The U.S. Securities and Exchange Commission’s (SEC) regulation crowdfunding (or equity crowdfunding) rules went into effect on May 16, 2016. Now, the U.S. Small Business Administration Office of Advocacy has released new analysis of all regulation crowdfunding filings that occurred during the first year – with some key takeaways for startups and investors alike.
A few common themes emerged in regards to the startups filing to initiate a regulation crowdfunding campaign during the first year. How long the companies have been in operation is one: 43% were founded less than one year ago and 88% were five years old or younger.
Likewise, the majority of startups that raised via regulation crowdfunding during the first year were consumer facing, community or locally oriented, and had a civic or socially conscious mission. A high number offered customizable and high-tech products, with another key area being restaurants, breweries, and entertainment-related businesses.
Of the startups that reported meeting their funding goal, the average amount of capital raised was $289,000 and the median was $170,000. The lowest amount raised in a successful crowdfunding campaign was $11,800, and the highest amount raised was $1,070,000 (the annual limit, per government regulations).
Takeaways: These findings fall in line with Indiegogo’s report following the first year of First Democracy VC, a registered funding portal formed through a partnership between MicroVentures and Indiegogo. In addition, capital raised through equity crowdfunding is similar to the amounts typically raised in traditional small business financing.
When it comes to investors, it’s important to note where startups seeking regulation crowdfunding are incorporated. During the first year, the majority (43%) of startups were incorporated in Delaware, due in part to its business-friendly legal practices and corporate tax structure. The majority of startups were located in California, Florida, and Texas.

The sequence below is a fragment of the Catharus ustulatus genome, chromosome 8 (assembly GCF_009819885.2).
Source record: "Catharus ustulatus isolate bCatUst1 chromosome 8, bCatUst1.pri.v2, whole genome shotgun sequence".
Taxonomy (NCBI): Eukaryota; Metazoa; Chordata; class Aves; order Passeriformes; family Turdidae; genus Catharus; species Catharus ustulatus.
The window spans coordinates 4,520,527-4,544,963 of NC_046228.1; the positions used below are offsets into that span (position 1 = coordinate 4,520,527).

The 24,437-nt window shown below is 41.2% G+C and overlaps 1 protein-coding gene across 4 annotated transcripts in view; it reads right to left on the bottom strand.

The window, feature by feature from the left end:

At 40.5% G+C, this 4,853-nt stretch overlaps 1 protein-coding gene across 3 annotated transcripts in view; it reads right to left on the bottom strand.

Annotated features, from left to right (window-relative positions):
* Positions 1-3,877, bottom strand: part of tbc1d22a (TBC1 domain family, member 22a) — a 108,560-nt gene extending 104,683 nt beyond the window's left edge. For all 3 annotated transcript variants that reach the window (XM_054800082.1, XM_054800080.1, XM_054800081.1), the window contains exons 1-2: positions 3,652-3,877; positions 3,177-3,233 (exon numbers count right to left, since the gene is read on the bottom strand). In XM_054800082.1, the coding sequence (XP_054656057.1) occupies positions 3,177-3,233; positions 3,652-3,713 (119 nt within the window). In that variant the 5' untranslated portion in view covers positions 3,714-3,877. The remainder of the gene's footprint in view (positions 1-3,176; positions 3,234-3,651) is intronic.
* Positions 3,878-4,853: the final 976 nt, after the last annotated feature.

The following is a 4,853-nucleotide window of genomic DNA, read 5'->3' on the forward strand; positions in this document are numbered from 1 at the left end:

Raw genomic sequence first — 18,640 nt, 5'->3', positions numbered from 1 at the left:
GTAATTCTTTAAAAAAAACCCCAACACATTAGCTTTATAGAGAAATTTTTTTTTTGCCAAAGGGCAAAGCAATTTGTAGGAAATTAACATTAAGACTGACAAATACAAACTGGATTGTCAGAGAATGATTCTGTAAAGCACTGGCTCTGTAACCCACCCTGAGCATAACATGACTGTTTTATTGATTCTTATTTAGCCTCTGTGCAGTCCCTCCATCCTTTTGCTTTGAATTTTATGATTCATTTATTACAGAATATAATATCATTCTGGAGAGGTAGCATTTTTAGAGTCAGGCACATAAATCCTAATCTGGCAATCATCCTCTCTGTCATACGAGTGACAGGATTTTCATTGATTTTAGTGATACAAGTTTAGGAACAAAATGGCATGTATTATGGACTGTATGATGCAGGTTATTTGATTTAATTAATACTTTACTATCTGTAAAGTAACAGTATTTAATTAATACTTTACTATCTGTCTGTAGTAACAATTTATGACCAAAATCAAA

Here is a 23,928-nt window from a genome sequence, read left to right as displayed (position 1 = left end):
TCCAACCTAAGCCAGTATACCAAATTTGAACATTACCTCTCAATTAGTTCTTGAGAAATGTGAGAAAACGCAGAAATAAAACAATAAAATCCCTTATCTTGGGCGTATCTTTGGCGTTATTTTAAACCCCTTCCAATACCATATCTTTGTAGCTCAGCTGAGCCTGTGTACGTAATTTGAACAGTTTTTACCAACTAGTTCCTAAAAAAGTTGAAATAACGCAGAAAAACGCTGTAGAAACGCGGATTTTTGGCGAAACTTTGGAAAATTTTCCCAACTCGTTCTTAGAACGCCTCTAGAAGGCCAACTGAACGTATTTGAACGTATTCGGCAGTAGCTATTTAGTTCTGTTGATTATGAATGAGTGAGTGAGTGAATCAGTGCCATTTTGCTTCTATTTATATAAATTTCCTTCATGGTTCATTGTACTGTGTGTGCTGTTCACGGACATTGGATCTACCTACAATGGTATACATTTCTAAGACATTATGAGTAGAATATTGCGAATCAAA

In terms of structure, 71% of startups were structured as corporations, 28% were structured as limited liability companies (LLCs), and only 1% were structured as limited partnerships (LPs). Among the 343 regulation crowdfunding offerings available during the first year, the most common types of securities offered were common stock (34%), Simple Agreements for Future Equity (25%), and debt (22%), together representing over 80% of all transactions.
At regulation crowdfunding firms themselves, male executives were far more prevalent than female executives during the first year. For the Form C filings, which are required by the SEC for each regulation crowdfunding investment offering, 83% listed a male as the firm’s signing executive.
Takeaways: Venture capital is primarily concentrated in tech hubs like San Francisco, New York City, Boston, Miami, and Austin – and it would seem as though equity crowdfunding follows that trend, with fewer startups hailing from suburban or rural areas. Likewise, whereas women have previously found success with crowdfunding, equity crowdfunding seems to revert back to venture capital statistics, where women are regularly underrepresented. That said, some funding portals are making strides to change this; of the 37 startups with successful raises through First Democracy VC, 16% were founded by women.
Not a MicroVentures investor? Sign up today to learn more about equity crowdfunding at First Democracy VC.